Magnanimous Winner (Miketz)
You can stand tall without standing on someone. You can be a victor without having victims. -Harriet Woods
As a young lad, Joseph dreamed of eleven sheaves bowing down to his sheaf; of eleven stars, the sun and the moon bowing down to him. His family interpreted the dreams as Joseph’s projection that he would rule over them. His brothers hated him for it. They first conspired to kill him but settled on selling him as a slave to Egypt. Joseph disappeared from their lives, the annoying, presumptuous teenager abandoned to a lifetime of slavery.
Fast forward a couple of decades later and through a most unusual set of circumstances, Joseph is elevated from slavery, from a prison cell, to become the Viceroy of the Egyptian empire, the second most powerful man on the planet, after Pharaoh.
Joseph’s brothers, during the regional famine, come down to Egypt and find themselves bowing down in front of this Viceroy. Joseph recognizes his brothers. They don’t recognize him. Now would be the perfect time for Joseph to announce himself to his brothers and say: “Ha! It’s me! It’s Joseph! See! I won! My dream came true! You laughed at my dream, but look who is bowing down to who!”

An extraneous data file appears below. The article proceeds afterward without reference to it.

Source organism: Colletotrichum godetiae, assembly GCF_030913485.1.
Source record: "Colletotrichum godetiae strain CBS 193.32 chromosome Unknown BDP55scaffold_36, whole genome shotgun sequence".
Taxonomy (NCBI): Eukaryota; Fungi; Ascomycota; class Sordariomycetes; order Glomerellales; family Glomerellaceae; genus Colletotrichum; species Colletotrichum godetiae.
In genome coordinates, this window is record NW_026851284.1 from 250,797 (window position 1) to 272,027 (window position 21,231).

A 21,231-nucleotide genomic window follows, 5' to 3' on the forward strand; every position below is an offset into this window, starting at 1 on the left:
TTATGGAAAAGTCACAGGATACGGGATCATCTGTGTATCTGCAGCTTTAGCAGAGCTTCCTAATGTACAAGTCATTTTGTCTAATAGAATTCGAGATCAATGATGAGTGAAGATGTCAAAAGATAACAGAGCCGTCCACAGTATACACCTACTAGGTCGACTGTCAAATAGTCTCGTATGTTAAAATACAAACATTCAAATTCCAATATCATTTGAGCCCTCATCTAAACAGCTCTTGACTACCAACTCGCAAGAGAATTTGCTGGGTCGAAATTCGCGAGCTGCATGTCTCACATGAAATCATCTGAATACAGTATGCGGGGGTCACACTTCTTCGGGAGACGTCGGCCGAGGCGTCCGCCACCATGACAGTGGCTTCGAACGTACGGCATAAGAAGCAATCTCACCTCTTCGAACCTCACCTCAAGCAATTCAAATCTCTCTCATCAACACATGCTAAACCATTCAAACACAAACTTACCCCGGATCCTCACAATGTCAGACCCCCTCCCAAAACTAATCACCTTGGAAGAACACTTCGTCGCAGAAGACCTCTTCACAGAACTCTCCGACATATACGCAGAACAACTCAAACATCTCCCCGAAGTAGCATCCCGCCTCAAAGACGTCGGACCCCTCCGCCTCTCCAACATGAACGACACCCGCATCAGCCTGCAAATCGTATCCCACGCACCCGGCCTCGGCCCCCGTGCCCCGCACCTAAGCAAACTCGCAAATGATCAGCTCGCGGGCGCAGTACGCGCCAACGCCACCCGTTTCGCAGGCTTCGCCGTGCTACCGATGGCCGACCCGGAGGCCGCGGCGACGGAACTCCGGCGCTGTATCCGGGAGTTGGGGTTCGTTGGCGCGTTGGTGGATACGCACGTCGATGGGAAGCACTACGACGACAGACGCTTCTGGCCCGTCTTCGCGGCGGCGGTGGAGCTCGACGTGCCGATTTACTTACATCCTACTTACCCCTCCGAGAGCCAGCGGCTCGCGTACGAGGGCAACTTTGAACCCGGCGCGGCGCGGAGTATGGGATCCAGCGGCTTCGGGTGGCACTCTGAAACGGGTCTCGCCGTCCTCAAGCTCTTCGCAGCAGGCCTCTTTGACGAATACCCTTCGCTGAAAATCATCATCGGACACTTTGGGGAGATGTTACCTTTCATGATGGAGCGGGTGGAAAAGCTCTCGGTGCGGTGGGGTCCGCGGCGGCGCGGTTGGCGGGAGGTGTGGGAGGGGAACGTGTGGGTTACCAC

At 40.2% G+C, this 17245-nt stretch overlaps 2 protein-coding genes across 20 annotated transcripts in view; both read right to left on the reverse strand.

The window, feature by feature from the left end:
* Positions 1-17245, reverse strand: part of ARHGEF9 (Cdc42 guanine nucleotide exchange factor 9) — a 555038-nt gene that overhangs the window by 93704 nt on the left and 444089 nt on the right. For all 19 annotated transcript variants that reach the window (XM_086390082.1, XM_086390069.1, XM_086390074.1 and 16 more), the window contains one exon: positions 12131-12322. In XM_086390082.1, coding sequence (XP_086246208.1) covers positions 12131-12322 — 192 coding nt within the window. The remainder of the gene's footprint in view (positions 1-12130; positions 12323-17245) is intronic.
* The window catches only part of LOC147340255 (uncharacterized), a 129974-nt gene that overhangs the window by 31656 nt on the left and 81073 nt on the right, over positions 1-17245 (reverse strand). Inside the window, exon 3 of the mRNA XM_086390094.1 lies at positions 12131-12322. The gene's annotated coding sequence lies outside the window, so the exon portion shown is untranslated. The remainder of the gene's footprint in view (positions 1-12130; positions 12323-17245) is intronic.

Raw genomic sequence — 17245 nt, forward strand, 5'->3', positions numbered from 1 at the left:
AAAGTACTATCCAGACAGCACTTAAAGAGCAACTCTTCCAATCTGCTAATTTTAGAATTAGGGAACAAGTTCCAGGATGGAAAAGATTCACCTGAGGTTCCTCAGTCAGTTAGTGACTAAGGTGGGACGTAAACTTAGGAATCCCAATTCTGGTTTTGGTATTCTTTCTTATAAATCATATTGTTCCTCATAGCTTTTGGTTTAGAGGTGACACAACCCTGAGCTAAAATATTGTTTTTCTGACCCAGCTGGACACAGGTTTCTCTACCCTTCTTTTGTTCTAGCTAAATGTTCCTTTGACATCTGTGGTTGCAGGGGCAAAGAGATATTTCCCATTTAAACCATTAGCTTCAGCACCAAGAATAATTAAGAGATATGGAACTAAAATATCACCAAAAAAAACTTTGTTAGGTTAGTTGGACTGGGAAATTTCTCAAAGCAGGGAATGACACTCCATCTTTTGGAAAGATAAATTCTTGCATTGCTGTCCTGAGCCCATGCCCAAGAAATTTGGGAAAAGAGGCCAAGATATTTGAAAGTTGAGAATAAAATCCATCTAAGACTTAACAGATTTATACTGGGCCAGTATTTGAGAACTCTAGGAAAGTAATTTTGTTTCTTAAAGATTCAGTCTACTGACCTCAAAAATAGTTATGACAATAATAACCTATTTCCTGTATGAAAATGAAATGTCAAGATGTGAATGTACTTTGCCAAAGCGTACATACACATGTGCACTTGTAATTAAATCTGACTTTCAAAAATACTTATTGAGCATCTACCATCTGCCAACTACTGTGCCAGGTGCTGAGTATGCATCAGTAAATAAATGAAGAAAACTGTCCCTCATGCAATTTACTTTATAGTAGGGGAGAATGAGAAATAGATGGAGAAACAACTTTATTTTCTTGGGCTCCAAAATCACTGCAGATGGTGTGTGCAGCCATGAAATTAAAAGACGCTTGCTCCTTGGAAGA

But Joseph does none of that. He works hard to remain unrecognized. He runs the brothers through an elaborate machination to bring the youngest brother, Benjamin, Joseph’s only full-brother (he was half-brothers with the rest) to Egypt. Only after a harrowing plot where Joseph threatens to imprison Benjamin, does Joseph finally reveal himself in one of the most dramatic and emotional scenes in the Torah.
The Berdichever (among a multitude of other commentators) asks why Joseph didn’t reveal himself earlier. Why go through the whole charade and subterfuge only to disclose his true identity much later in the story?
He answers that he wanted to spare their feelings. If Joseph had revealed himself at that moment when they were bowing down, then he would indeed have rubbed his victory in their faces. It would have been the fulfillment of his dream if they knew it was Joseph they were bowing down to. By keeping his identity secret from them, they were just bowing down to the Egyptian Viceroy, which was completely appropriate. They weren’t bowing down to Joseph.
After the circumstances were right and enough time had passed since they bowed down to the “Viceroy,” did Joseph feel that it would not be as powerful a sting if he would reveal himself.
He was magnanimous in victory, going to extreme lengths to spare the losers from needless pain and anguish over their abnegation.
Shabbat Shalom and Chanuka Sameach,
To the Maccabees, who beat the Greco-Syrian Seleucid Empire and their Hellenistic accomplices and banished them from the land of Israel (165 BCE), which we celebrate to this day, 2183 years later.